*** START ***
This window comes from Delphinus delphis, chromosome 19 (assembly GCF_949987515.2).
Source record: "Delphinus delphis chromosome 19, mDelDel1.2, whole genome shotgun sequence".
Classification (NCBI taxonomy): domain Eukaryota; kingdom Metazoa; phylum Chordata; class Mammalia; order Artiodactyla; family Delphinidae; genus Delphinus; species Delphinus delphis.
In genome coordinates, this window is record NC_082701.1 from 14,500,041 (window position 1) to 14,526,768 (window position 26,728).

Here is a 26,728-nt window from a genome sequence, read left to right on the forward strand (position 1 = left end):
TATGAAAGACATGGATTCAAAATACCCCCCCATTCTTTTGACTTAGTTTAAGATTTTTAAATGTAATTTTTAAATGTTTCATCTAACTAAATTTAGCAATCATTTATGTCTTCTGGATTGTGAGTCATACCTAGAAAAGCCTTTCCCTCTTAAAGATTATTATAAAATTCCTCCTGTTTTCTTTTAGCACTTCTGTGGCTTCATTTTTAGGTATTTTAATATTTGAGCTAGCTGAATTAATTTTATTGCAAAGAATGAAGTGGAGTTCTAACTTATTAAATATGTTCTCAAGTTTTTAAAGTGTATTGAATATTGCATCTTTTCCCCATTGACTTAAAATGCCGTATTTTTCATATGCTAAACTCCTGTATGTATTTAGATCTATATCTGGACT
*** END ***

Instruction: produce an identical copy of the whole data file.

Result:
This window comes from Delphinus delphis, chromosome 19 (assembly GCF_949987515.2).
Source record: "Delphinus delphis chromosome 19, mDelDel1.2, whole genome shotgun sequence".
Classification (NCBI taxonomy): domain Eukaryota; kingdom Metazoa; phylum Chordata; class Mammalia; order Artiodactyla; family Delphinidae; genus Delphinus; species Delphinus delphis.
In genome coordinates, this window is record NC_082701.1 from 14,500,041 (window position 1) to 14,526,768 (window position 26,728).

Here is a 26,728-nt window from a genome sequence, read left to right on the forward strand (position 1 = left end):
TATGAAAGACATGGATTCAAAATACCCCCCCATTCTTTTGACTTAGTTTAAGATTTTTAAATGTAATTTTTAAATGTTTCATCTAACTAAATTTAGCAATCATTTATGTCTTCTGGATTGTGAGTCATACCTAGAAAAGCCTTTCCCTCTTAAAGATTATTATAAAATTCCTCCTGTTTTCTTTTAGCACTTCTGTGGCTTCATTTTTAGGTATTTTAATATTTGAGCTAGCTGAATTAATTTTATTGCAAAGAATGAAGTGGAGTTCTAACTTATTAAATATGTTCTCAAGTTTTTAAAGTGTATTGAATATTGCATCTTTTCCCCATTGACTTAAAATGCCGTATTTTTCATATGCTAAACTCCTGTATGTATTTAGATCTATATCTGGACT